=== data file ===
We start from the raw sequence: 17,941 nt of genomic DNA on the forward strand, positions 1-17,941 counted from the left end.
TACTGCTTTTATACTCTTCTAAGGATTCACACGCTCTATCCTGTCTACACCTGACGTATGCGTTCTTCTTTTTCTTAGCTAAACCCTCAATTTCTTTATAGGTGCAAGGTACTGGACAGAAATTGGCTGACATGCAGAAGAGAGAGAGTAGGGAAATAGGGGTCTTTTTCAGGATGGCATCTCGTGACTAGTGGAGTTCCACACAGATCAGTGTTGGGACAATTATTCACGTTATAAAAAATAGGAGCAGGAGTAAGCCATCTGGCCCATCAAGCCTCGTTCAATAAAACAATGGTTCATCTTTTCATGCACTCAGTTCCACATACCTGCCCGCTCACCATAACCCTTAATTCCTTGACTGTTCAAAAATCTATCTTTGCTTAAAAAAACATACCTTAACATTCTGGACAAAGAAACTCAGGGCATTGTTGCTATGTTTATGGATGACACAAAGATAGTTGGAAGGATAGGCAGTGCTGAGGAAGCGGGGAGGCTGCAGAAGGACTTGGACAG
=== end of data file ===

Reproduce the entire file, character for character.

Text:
We start from the raw sequence: 17,941 nt of genomic DNA on the forward strand, positions 1-17,941 counted from the left end.
TACTGCTTTTATACTCTTCTAAGGATTCACACGCTCTATCCTGTCTACACCTGACGTATGCGTTCTTCTTTTTCTTAGCTAAACCCTCAATTTCTTTATAGGTGCAAGGTACTGGACAGAAATTGGCTGACATGCAGAAGAGAGAGAGTAGGGAAATAGGGGTCTTTTTCAGGATGGCATCTCGTGACTAGTGGAGTTCCACACAGATCAGTGTTGGGACAATTATTCACGTTATAAAAAATAGGAGCAGGAGTAAGCCATCTGGCCCATCAAGCCTCGTTCAATAAAACAATGGTTCATCTTTTCATGCACTCAGTTCCACATACCTGCCCGCTCACCATAACCCTTAATTCCTTGACTGTTCAAAAATCTATCTTTGCTTAAAAAAACATACCTTAACATTCTGGACAAAGAAACTCAGGGCATTGTTGCTATGTTTATGGATGACACAAAGATAGTTGGAAGGATAGGCAGTGCTGAGGAAGCGGGGAGGCTGCAGAAGGACTTGGACAG